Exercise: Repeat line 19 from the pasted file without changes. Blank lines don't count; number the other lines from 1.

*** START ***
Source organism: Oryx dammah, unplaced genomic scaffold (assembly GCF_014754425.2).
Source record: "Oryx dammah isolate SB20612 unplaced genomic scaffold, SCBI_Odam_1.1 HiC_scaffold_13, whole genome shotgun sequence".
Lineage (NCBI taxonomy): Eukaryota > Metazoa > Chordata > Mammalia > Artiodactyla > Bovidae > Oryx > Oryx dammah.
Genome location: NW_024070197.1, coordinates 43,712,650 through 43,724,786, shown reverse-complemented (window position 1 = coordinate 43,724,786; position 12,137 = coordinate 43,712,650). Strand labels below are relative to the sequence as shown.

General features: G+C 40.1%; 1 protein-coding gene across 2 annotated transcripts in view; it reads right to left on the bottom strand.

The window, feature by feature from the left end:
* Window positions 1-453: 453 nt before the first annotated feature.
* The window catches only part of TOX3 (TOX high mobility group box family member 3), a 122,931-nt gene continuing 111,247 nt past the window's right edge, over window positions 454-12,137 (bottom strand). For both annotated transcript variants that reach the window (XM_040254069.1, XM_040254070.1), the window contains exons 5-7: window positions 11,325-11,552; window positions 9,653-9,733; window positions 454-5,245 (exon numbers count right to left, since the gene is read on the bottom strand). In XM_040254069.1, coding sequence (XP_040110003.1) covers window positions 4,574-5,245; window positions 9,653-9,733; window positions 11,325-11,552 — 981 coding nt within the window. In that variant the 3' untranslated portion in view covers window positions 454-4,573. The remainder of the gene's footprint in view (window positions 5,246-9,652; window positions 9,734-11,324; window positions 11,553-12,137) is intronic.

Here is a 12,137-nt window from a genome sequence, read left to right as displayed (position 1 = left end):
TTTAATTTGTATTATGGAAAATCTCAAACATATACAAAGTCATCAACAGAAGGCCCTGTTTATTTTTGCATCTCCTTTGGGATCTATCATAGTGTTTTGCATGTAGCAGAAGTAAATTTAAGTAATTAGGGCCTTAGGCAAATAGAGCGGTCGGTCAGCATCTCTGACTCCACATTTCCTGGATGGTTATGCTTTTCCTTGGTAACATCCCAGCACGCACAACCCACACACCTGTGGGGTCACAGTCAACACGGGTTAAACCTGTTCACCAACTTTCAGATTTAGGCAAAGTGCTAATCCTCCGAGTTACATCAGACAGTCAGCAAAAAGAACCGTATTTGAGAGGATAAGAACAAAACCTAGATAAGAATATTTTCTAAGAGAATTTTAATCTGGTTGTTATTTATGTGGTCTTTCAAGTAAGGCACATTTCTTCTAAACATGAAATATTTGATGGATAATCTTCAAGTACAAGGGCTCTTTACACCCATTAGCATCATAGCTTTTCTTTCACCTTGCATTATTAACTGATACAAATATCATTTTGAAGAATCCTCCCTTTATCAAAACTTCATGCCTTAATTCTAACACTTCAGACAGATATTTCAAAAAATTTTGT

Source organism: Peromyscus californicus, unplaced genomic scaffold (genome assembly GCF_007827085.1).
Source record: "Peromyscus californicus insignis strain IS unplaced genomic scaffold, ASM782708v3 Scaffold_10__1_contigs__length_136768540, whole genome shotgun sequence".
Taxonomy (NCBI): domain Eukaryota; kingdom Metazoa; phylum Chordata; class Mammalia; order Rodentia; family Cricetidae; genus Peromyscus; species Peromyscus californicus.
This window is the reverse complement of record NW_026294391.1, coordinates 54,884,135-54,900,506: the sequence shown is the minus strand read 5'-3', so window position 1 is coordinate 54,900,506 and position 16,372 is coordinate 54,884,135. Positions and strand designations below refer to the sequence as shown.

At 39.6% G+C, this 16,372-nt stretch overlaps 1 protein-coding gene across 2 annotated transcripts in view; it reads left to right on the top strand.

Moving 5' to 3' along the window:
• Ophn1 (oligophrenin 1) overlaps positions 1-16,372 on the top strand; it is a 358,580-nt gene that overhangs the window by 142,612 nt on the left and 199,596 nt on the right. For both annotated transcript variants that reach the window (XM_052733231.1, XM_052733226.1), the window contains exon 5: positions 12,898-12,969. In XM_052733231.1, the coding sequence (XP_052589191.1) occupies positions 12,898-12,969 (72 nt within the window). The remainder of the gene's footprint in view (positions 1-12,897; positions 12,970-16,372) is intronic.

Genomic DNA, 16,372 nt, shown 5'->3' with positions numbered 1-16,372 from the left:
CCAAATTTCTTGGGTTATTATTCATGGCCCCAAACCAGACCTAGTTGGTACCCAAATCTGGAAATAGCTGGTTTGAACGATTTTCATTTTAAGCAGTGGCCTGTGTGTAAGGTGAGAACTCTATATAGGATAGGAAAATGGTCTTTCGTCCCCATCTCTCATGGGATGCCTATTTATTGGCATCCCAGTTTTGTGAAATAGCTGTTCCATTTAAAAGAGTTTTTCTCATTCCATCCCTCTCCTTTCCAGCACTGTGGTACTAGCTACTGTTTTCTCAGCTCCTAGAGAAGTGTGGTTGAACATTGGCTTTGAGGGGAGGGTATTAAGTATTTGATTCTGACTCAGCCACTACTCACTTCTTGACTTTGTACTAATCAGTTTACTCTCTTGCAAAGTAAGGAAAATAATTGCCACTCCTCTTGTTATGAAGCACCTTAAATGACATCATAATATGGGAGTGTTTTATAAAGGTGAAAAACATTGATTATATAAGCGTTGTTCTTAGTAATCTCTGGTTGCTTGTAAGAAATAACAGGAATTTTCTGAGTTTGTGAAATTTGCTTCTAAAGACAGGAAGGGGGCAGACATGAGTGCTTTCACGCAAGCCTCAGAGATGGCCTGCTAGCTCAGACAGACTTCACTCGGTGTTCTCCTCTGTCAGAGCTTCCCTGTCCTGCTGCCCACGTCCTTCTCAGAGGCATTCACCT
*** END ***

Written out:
CCAAATTTCTTGGGTTATTATTCATGGCCCCAAACCAGACCTAGTTGGTACCCAAATCTGGAAATAGCTGGTTTGAACGATTTTCATTTTAAGCAGTGGCCTGTGTGTAAGGTGAGAACTCTATATAGGATAGGAAAATGGTCTTTCGTCCCCATCTCTCATGGGATGCCTATTTATTGGCATCCCAGTTTTGTGAAATAGCTGTTCCATTTAAAAGAGTTTTTCTCATTCCATCCCTCTCCTTTCCAGCACTGTGGTACTAGCTACTGTTTTCTCAGCTCCTAGAGAAGTGTGGTTGAACATTGGCTTTGAGGGGAGGGTATTAAGTATTTGATTCTGACTCAGCCACTACTCACTTCTTGACTTTGTACTAATCAGTTTACTCTCTTGCAAAGTAAGGAAAATAATTGCCACTCCTCTTGTTATGAAGCACCTTAAATGACATCATAATATGGGAGTGTTTTATAAAGGTGAAAAACATTGATTATATAAGCGTTGTTCTTAGTAATCTCTGGTTGCTTGTAAGAAATAACAGGAATTTTCTGAGTTTGTGAAATTTGCTTCTAAAGACAGGAAGGGGGCAGACATGAGTGCTTTCACGCAAGCCTCAGAGATGGCCTGCTAGCTCAGACAGACTTCACTCGGTGTTCTCCTCTGTCAGAGCTTCCCTGTCCTGCTGCCCACGTCCTTCTCAGAGGCATTCACCT